As long as the need for energy exists, new and clean alternatives will be needed and used to fulfill this growing field. Wind turbines provide as a great alternative. Their popularity is growing and more are being manufactured and put to use. It is no argument that these are profitable in many aspects from the amount of clean energy they produce to the money they make the owners. To think that there would be any kind of cooperation if asked to remove them seems very unlikely. This brings us to the next best option. Work with the turbines and not against them. With all the studies showing fatalities connected to placement, blade speed, and turbine type, new and existing wind farms can be made safer by fine tuning these factors where needed. With set guidelines, companies building turbines must abide by these set forth conditions or will face legal action. By cutting down these death tolls, endangered bird and bat populations can be saved, that are very beneficial to pest control and pollination everywhere. This will save the economy billions. With changes made and regulations put into place to ensure that turbines can be made safe for avian populations, there will be little to no reason as to why they should not continue using them as an effective alternative energy. Wind turbines do what they are intended by providing millions with clean energy. Unfortunately, the lack of foresight on environmental impacts has left certain species at risk and now it is time to fix the problem created.

References

Smallwood, K.,(2013). Comparing bird and bat fatality-rate estimates among North American wind-energy projects. Wildlife Society Bulletin,(37) 1, 19-33. Doi: 10.1002/wsb.260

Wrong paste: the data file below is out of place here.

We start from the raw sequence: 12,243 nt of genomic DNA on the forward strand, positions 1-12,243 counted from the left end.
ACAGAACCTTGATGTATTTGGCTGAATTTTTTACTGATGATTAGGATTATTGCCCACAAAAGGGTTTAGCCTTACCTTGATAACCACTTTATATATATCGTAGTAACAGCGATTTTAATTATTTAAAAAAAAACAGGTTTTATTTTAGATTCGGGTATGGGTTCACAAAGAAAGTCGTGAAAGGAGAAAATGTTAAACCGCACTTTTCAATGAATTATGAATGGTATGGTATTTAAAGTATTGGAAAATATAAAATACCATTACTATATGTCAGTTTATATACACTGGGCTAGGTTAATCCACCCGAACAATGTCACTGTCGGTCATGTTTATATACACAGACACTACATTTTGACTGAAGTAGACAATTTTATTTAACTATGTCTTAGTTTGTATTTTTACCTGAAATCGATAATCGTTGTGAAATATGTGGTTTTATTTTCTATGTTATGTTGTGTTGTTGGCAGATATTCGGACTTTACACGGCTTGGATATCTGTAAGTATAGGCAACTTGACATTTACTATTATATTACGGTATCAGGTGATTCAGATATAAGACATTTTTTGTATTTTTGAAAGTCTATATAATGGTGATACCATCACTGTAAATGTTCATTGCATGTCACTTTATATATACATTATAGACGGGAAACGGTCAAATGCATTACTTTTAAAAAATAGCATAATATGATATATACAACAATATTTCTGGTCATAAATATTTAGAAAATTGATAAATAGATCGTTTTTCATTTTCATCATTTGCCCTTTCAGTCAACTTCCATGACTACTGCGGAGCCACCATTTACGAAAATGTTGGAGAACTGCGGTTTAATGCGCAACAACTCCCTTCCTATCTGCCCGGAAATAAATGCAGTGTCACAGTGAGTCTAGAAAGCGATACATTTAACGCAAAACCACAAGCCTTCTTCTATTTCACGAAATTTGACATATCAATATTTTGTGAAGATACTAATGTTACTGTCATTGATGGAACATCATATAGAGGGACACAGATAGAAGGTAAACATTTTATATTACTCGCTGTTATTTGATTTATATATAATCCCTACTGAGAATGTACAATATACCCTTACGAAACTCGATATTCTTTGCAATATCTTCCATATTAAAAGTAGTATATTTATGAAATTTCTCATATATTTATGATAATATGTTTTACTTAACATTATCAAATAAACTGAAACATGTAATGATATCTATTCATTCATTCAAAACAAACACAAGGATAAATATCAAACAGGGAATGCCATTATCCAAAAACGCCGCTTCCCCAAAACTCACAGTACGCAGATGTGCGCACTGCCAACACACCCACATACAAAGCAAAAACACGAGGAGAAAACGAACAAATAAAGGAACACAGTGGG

Bats Worth Billions to Agriculture: Pest-control Services at Risk. (2011, March 3). Retrieved from http://www.usgs.gov/newsroom/article.asp?ID=2743#.Vj64qjZdGP9

Barrios, L & Rodriguez, A, (2004). Behavioral and environmental correlates of soaring-bird mortality at on-shore wind turbines. Journal of applied technology, 41, 72-81. Retrieved from web of science.

 

Doulin, R. (2014, January 3).For the birds (and the bats): 8 ways wind power companies are trying to prevent deadly collisions. Retrieved  from http://grist.org/climate-energy/for-the-birds-and-the-bats-8-ways-wind-power-companies-are-trying-to-prevent-deadly-collisions/

 

Energy Dept. Reports: U.S. Wind Energy Production and Manufacturing Reaches Record Highs. (2013, August 6). Retrieved from http://energy.gov/articles/energy-dept-reports-us-wind-energy-production-and-manufacturing-reaches-record-highs

Grodsky, S., Behr, M., Gendler, A., Drake, D., Dieterle, B., Rudd, R., & Walrath, N.(2011). Investigating the causes of death for wind turbine-associated bat fatalities. Journal of Mammalogy, 92, 917-925. Retrieved from Web of Science.

Lewis, M. (2013, May 17). No Fine If Wind Farm Kills Endangered Condors — Fish and Wildlife Service. Retrieved from http://www.globalwarming.org/2013/05/17/no-fine-if-wind-farm-kills-endangered-condors-fish-and-wildlife-service/

White-nose Syndrome Decimates North Carolina’s Bats.(2013, April 29). Retrieved from http://www.ncwildlife.org/News/NewsArticle/tabid/416/IndexId/8995/Default.aspx

White-nose system introduction. Retrieved from http://www.batcon.org/index.php/our-work/regions/usa-canada/address-serious-threats/wns-intro

 

Evan